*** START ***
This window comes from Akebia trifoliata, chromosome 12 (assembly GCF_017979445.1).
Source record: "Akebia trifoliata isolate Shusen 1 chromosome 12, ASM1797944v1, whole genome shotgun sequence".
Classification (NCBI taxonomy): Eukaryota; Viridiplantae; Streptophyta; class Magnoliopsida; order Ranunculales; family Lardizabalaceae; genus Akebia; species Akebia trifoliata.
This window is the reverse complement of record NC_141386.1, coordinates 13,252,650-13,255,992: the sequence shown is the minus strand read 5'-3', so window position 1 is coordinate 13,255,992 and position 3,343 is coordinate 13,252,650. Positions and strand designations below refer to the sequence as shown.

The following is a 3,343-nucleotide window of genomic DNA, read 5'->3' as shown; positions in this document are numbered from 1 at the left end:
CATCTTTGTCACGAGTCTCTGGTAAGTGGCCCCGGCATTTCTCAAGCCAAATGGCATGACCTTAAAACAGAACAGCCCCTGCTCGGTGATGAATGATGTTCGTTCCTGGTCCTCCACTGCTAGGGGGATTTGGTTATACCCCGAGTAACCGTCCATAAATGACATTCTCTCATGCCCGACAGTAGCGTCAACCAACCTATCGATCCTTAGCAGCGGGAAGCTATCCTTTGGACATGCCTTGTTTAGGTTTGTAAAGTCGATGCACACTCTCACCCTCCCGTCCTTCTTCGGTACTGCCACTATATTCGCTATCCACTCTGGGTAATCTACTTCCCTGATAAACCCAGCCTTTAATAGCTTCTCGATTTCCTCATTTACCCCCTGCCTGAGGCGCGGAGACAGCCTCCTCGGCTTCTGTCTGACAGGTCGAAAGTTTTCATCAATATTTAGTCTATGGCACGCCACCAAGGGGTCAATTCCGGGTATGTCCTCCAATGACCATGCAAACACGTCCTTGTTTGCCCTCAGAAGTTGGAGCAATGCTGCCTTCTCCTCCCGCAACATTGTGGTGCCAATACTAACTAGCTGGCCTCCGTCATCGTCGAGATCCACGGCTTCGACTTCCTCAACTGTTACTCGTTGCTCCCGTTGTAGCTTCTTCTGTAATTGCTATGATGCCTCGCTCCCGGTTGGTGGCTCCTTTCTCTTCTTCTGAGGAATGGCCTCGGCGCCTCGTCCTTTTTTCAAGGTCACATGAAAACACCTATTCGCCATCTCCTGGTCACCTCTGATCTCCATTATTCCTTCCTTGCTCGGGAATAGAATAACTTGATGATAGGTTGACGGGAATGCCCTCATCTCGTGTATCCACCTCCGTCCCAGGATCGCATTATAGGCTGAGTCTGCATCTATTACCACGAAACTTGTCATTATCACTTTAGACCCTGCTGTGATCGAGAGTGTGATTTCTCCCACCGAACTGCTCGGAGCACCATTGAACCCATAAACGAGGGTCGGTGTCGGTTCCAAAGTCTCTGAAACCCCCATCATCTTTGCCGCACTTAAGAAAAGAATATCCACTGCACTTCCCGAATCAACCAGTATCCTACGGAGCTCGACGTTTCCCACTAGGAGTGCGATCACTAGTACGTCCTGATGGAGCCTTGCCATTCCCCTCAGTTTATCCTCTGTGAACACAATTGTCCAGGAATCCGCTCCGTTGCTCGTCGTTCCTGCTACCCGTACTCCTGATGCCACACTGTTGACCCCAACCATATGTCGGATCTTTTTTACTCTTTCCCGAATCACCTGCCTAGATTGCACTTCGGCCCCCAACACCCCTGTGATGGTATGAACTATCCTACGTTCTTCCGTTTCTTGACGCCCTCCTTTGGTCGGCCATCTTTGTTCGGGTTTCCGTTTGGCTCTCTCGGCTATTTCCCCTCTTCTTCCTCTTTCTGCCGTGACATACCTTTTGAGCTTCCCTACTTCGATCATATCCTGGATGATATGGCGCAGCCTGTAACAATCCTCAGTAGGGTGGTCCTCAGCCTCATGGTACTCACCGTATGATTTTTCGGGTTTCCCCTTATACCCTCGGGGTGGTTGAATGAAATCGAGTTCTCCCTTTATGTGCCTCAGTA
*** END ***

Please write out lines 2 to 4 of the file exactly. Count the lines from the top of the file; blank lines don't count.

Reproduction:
Source record: "Akebia trifoliata isolate Shusen 1 chromosome 12, ASM1797944v1, whole genome shotgun sequence".
Classification (NCBI taxonomy): Eukaryota; Viridiplantae; Streptophyta; class Magnoliopsida; order Ranunculales; family Lardizabalaceae; genus Akebia; species Akebia trifoliata.
This window is the reverse complement of record NC_141386.1, coordinates 13,252,650-13,255,992: the sequence shown is the minus strand read 5'-3', so window position 1 is coordinate 13,255,992 and position 3,343 is coordinate 13,252,650. Positions and strand designations below refer to the sequence as shown.